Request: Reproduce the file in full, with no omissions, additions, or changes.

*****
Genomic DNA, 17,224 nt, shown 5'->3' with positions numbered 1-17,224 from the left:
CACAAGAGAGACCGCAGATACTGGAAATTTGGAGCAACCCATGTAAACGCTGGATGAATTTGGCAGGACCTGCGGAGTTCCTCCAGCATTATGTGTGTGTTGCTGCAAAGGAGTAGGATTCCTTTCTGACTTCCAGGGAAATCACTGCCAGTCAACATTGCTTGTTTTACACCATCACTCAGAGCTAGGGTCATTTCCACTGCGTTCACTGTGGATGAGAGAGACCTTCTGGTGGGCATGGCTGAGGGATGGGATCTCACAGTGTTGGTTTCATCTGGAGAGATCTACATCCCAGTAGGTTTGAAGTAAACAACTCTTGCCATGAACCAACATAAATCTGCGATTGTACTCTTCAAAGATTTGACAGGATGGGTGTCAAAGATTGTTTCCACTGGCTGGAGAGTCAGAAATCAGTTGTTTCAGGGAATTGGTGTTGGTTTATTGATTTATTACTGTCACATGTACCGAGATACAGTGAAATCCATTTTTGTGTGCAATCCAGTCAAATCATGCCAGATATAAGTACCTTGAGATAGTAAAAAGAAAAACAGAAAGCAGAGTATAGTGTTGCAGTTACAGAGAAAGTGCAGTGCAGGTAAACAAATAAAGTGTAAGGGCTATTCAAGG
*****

Genomic DNA, 17,224 nt, shown 5'->3' with positions numbered 1-17,224 from the left:
CACAAGAGAGACCGCAGATACTGGAAATTTGGAGCAACCCATGTAAACGCTGGATGAATTTGGCAGGACCTGCGGAGTTCCTCCAGCATTATGTGTGTGTTGCTGCAAAGGAGTAGGATTCCTTTCTGACTTCCAGGGAAATCACTGCCAGTCAACATTGCTTGTTTTACACCATCACTCAGAGCTAGGGTCATTTCCACTGCGTTCACTGTGGATGAGAGAGACCTTCTGGTGGGCATGGCTGAGGGATGGGATCTCACAGTGTTGGTTTCATCTGGAGAGATCTACATCCCAGTAGGTTTGAAGTAAACAACTCTTGCCATGAACCAACATAAATCTGCGATTGTACTCTTCAAAGATTTGACAGGATGGGTGTCAAAGATTGTTTCCACTGGCTGGAGAGTCAGAAATCAGTTGTTTCAGGGAATTGGTGTTGGTTTATTGATTTATTACTGTCACATGTACCGAGATACAGTGAAATCCATTTTTGTGTGCAATCCAGTCAAATCATGCCAGATATAAGTACCTTGAGATAGTAAAAAGAAAAACAGAAAGCAGAGTATAGTGTTGCAGTTACAGAGAAAGTGCAGTGCAGGTAAACAAATAAAGTGTAAGGGCTATTCAAGG